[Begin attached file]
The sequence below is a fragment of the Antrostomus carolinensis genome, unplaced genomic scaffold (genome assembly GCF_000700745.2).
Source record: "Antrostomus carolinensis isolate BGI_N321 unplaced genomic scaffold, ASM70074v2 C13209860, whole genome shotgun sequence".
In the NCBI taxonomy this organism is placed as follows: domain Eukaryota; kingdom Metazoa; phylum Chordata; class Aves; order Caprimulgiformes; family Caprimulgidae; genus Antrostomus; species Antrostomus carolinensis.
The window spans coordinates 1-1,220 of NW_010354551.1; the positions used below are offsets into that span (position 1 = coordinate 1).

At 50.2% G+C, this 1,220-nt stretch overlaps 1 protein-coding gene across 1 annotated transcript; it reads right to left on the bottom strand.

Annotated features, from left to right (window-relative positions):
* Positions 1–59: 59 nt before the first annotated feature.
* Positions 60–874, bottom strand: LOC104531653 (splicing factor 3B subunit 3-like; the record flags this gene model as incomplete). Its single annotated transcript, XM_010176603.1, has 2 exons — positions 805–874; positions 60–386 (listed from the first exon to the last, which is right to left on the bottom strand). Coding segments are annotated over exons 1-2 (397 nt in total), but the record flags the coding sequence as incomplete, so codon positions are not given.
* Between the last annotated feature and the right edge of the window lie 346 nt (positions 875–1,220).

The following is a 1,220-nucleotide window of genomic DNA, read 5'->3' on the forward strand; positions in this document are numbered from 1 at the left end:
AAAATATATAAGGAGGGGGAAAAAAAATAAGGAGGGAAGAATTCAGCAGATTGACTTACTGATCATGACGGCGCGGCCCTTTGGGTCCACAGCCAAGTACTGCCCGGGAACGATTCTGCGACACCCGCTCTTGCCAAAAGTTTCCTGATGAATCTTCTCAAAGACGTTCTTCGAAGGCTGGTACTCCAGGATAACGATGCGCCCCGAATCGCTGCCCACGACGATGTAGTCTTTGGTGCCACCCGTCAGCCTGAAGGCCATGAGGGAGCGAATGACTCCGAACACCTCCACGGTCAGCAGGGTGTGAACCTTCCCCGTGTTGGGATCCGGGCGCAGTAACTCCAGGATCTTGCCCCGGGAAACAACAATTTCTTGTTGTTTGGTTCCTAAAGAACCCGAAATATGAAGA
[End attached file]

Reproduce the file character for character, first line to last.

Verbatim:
The sequence below is a fragment of the Antrostomus carolinensis genome, unplaced genomic scaffold (genome assembly GCF_000700745.2).
Source record: "Antrostomus carolinensis isolate BGI_N321 unplaced genomic scaffold, ASM70074v2 C13209860, whole genome shotgun sequence".
In the NCBI taxonomy this organism is placed as follows: domain Eukaryota; kingdom Metazoa; phylum Chordata; class Aves; order Caprimulgiformes; family Caprimulgidae; genus Antrostomus; species Antrostomus carolinensis.
The window spans coordinates 1-1,220 of NW_010354551.1; the positions used below are offsets into that span (position 1 = coordinate 1).

At 50.2% G+C, this 1,220-nt stretch overlaps 1 protein-coding gene across 1 annotated transcript; it reads right to left on the bottom strand.

Annotated features, from left to right (window-relative positions):
* Positions 1–59: 59 nt before the first annotated feature.
* Positions 60–874, bottom strand: LOC104531653 (splicing factor 3B subunit 3-like; the record flags this gene model as incomplete). Its single annotated transcript, XM_010176603.1, has 2 exons — positions 805–874; positions 60–386 (listed from the first exon to the last, which is right to left on the bottom strand). Coding segments are annotated over exons 1-2 (397 nt in total), but the record flags the coding sequence as incomplete, so codon positions are not given.
* Between the last annotated feature and the right edge of the window lie 346 nt (positions 875–1,220).

The following is a 1,220-nucleotide window of genomic DNA, read 5'->3' on the forward strand; positions in this document are numbered from 1 at the left end:
AAAATATATAAGGAGGGGGAAAAAAAATAAGGAGGGAAGAATTCAGCAGATTGACTTACTGATCATGACGGCGCGGCCCTTTGGGTCCACAGCCAAGTACTGCCCGGGAACGATTCTGCGACACCCGCTCTTGCCAAAAGTTTCCTGATGAATCTTCTCAAAGACGTTCTTCGAAGGCTGGTACTCCAGGATAACGATGCGCCCCGAATCGCTGCCCACGACGATGTAGTCTTTGGTGCCACCCGTCAGCCTGAAGGCCATGAGGGAGCGAATGACTCCGAACACCTCCACGGTCAGCAGGGTGTGAACCTTCCCCGTGTTGGGATCCGGGCGCAGTAACTCCAGGATCTTGCCCCGGGAAACAACAATTTCTTGTTGTTTGGTTCCTAAAGAACCCGAAATATGAAGA